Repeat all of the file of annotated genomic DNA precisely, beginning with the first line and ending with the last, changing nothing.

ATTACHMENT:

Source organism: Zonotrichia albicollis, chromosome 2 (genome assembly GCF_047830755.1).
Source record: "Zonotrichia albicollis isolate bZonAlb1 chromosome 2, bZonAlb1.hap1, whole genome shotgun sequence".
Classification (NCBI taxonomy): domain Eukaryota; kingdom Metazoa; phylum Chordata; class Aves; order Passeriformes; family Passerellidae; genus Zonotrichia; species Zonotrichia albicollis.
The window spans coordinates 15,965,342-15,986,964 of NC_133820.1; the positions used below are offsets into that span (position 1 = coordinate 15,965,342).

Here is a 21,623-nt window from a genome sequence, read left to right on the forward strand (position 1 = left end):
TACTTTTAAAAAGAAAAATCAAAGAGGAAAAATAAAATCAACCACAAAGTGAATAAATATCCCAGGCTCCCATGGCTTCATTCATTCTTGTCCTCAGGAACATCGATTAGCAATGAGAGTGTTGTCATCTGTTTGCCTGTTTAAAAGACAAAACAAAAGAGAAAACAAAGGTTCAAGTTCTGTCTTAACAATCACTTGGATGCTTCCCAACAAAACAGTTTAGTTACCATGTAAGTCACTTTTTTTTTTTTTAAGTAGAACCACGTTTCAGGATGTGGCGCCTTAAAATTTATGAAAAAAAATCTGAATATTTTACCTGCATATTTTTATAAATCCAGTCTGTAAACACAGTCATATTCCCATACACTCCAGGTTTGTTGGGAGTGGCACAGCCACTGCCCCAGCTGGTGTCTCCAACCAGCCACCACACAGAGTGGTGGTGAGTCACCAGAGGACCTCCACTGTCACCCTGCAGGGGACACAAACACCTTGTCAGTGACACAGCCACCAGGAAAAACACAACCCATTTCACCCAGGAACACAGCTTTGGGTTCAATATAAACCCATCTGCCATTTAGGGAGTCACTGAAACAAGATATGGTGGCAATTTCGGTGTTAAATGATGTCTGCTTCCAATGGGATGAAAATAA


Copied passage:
Source organism: Zonotrichia albicollis, chromosome 2 (genome assembly GCF_047830755.1).
Source record: "Zonotrichia albicollis isolate bZonAlb1 chromosome 2, bZonAlb1.hap1, whole genome shotgun sequence".
Classification (NCBI taxonomy): domain Eukaryota; kingdom Metazoa; phylum Chordata; class Aves; order Passeriformes; family Passerellidae; genus Zonotrichia; species Zonotrichia albicollis.
The window spans coordinates 15,965,342-15,986,964 of NC_133820.1; the positions used below are offsets into that span (position 1 = coordinate 15,965,342).

Here is a 21,623-nt window from a genome sequence, read left to right on the forward strand (position 1 = left end):
TACTTTTAAAAAGAAAAATCAAAGAGGAAAAATAAAATCAACCACAAAGTGAATAAATATCCCAGGCTCCCATGGCTTCATTCATTCTTGTCCTCAGGAACATCGATTAGCAATGAGAGTGTTGTCATCTGTTTGCCTGTTTAAAAGACAAAACAAAAGAGAAAACAAAGGTTCAAGTTCTGTCTTAACAATCACTTGGATGCTTCCCAACAAAACAGTTTAGTTACCATGTAAGTCACTTTTTTTTTTTTTAAGTAGAACCACGTTTCAGGATGTGGCGCCTTAAAATTTATGAAAAAAAATCTGAATATTTTACCTGCATATTTTTATAAATCCAGTCTGTAAACACAGTCATATTCCCATACACTCCAGGTTTGTTGGGAGTGGCACAGCCACTGCCCCAGCTGGTGTCTCCAACCAGCCACCACACAGAGTGGTGGTGAGTCACCAGAGGACCTCCACTGTCACCCTGCAGGGGACACAAACACCTTGTCAGTGACACAGCCACCAGGAAAAACACAACCCATTTCACCCAGGAACACAGCTTTGGGTTCAATATAAACCCATCTGCCATTTAGGGAGTCACTGAAACAAGATATGGTGGCAATTTCGGTGTTAAATGATGTCTGCTTCCAATGGGATGAAAATAA